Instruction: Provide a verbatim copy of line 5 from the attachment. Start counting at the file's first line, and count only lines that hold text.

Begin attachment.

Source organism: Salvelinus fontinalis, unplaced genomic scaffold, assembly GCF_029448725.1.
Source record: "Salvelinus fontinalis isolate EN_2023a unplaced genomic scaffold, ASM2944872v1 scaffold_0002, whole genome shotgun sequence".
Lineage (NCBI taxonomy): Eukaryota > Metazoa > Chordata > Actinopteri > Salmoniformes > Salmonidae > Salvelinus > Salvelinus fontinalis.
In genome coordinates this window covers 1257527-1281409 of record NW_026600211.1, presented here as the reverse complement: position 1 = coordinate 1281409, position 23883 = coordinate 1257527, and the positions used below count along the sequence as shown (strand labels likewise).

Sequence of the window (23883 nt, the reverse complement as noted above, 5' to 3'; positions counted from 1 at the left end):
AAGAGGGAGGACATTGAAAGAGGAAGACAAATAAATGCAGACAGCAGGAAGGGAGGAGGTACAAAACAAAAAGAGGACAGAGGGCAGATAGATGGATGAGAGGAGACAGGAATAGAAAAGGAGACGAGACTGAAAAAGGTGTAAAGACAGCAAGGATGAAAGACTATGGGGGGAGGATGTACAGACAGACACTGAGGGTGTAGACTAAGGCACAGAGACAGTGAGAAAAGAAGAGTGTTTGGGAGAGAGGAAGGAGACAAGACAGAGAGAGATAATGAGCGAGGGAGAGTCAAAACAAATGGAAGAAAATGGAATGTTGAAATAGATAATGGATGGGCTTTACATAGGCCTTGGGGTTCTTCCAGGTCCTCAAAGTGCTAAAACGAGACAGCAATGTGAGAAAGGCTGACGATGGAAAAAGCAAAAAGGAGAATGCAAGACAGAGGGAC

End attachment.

Sequence of the window (23883 nt, the reverse complement as noted above, 5' to 3'; positions counted from 1 at the left end):